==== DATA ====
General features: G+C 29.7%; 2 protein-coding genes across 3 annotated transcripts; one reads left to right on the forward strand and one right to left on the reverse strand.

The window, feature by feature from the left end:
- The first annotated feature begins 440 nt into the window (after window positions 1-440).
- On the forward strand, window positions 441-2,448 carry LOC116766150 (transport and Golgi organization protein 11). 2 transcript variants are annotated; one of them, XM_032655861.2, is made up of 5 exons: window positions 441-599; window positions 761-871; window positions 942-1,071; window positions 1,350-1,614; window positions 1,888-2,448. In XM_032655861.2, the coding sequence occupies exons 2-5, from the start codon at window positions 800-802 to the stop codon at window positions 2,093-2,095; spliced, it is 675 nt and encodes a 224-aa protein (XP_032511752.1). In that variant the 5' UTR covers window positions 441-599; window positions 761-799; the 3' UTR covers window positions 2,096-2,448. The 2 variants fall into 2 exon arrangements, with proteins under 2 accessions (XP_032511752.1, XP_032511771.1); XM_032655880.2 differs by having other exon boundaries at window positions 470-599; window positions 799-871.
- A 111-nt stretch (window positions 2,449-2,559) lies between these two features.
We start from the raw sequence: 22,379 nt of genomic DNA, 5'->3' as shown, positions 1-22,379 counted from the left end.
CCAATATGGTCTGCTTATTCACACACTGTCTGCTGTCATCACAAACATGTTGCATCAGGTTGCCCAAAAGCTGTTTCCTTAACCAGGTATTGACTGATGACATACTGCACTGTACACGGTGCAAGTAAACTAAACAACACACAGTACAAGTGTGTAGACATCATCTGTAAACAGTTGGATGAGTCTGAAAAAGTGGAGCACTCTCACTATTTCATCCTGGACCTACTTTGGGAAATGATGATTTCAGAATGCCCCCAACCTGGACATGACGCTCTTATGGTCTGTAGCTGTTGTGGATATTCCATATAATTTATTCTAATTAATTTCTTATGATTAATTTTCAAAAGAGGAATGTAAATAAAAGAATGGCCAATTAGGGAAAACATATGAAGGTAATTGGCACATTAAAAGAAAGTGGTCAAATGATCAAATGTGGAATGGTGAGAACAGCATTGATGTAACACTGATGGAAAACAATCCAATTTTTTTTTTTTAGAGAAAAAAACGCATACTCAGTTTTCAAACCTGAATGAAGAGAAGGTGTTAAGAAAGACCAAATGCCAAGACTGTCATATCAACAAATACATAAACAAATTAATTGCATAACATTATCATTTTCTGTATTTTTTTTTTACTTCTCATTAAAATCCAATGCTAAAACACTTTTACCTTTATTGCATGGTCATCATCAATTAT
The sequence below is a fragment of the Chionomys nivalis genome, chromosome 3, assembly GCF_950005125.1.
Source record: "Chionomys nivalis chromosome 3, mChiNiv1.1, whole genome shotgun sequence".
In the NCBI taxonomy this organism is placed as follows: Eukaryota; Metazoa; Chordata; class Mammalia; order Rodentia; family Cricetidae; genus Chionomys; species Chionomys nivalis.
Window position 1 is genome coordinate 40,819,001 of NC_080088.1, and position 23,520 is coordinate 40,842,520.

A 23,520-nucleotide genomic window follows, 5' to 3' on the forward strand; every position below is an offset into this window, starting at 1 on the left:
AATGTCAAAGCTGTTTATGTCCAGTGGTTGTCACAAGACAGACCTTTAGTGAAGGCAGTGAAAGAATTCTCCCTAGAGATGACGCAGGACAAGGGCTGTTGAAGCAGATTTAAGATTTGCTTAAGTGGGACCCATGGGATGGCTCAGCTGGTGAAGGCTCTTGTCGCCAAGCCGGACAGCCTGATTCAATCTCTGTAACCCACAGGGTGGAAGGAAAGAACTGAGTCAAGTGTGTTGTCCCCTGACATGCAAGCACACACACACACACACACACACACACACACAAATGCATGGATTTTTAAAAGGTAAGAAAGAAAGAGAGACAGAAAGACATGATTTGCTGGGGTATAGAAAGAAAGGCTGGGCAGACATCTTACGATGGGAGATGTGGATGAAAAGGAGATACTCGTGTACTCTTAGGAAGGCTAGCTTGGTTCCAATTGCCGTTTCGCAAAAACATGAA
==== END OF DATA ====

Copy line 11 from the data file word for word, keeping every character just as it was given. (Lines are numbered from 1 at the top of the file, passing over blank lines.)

Window position 1 is genome coordinate 40,819,001 of NC_080088.1, and position 23,520 is coordinate 40,842,520.